Spring is here, and the Southpoint Rock Farm is… Rocky

Spring is here, and the Southpoint Rock Farm is… Rocky

The Shelton J. Haynes/Langan Southpoint Rock Farm promised pathways with “lush vegetation.” Promise fulfilled? You decide.

by David Stone

The Roosevelt Island Daily News

But if that’s all there is…?

The Southpoint Rock Farm Today

The secret deal cut between the Roosevelt Island Operating Corporation (RIOC) and bestie Langan yielded significant seawall safety improvements. And torturous esthetic sins.

A rock garden is an area where rocks are arranged in a particular way, often including plants growing between them. But Southpoint reinvention brought Roosevelt Island an original:

The World’s First Municipal Rock Farm

Nobody knows where the rock farm idea came from, but no one… well, planted one before. At the start of the project, managers mumbled about replicating Brooklyn Bridge Park where shoreline trails follow the East River past venues like Jane’s Carousel and a small beach.

The idea was trapping tourists on their way to FDR Four Freedoms State Park, dismissing the quaint idea of leaving it a retreat for residents. Shhhh…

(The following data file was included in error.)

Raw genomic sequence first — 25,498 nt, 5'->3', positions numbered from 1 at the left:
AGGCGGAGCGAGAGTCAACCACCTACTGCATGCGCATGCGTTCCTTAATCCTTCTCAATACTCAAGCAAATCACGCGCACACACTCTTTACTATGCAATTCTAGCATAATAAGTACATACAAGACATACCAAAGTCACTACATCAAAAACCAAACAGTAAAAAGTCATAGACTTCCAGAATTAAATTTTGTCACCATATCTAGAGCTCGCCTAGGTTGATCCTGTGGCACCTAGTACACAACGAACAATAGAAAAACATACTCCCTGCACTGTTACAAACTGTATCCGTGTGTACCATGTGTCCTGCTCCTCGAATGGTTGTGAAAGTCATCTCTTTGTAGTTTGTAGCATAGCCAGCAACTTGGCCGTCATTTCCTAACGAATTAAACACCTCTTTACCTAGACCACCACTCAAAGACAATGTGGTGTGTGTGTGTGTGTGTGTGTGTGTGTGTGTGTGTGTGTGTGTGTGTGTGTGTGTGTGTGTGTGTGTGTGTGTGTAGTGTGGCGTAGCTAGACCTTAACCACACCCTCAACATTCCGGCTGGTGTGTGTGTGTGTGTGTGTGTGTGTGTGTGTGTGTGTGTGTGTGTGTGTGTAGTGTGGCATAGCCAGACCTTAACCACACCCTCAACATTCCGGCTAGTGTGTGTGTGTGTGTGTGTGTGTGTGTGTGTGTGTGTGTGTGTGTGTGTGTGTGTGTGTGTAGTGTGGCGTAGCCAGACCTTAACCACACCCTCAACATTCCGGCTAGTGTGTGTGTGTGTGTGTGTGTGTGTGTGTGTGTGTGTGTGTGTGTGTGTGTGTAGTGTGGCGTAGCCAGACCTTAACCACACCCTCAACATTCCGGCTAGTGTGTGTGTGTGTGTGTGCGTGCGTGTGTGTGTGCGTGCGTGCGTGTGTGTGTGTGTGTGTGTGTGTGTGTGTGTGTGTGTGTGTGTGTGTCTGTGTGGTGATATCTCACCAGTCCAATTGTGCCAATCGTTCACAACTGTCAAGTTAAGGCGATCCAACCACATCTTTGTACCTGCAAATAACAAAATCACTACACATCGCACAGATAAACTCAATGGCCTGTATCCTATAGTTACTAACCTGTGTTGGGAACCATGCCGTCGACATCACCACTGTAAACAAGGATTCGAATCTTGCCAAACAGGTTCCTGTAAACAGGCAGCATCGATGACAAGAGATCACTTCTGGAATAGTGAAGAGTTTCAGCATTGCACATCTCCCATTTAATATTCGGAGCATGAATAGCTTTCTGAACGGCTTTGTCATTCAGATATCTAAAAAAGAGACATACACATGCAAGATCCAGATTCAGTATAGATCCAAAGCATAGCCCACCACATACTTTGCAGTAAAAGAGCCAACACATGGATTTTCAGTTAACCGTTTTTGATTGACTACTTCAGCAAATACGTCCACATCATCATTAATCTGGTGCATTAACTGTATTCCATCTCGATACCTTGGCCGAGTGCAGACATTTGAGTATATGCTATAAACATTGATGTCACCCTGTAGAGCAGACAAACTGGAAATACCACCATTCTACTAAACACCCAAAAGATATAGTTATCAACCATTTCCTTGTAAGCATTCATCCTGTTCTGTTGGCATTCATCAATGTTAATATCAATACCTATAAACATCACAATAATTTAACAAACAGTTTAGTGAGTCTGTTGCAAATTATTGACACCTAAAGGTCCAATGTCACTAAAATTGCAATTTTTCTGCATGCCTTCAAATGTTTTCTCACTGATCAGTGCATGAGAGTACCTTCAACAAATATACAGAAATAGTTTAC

Brooklyn Bridge Park is an 85-acre (34 ha) park on the Brooklyn side of the East River. The park is bounded by the Brooklyn Heights Promenade and Cobble Hill to the north, Atlantic Avenue and Brooklyn Bridge Plaza to the south, and Jane’s Carousel and Empire Fulton Ferry Park to the east.

Were it not for the natural curve, you could see the entire east side trail from one end to the other without squinting. Hikers have no chance of breaking a sweat.

But Southpoint, where one end is just a couple of stone throws from the other, is far too small. And totally lacking venues, unless you count MTA tunnel vents inside the historic Streicher Lab. Which you can only admire from the outside. Without a single sign indicating its significance.

But the creation might have just been an impulse like the one leading Jack Kerouac to write On the Road on a roll of toilet paper. Except not as enlightened by imagination.

Rocks can’t grow, although they can attract skins of lichen, living things that do. So, essentially, the garden-like qualities must rely on the promised “lush vegetation” for fulfillment.

Does vegetation have to be alive to qualify as “lush?”

The lush vegetation seems not to have gotten a call from management yet. Some of it’s already dead.

also from the roosevelt island daily news

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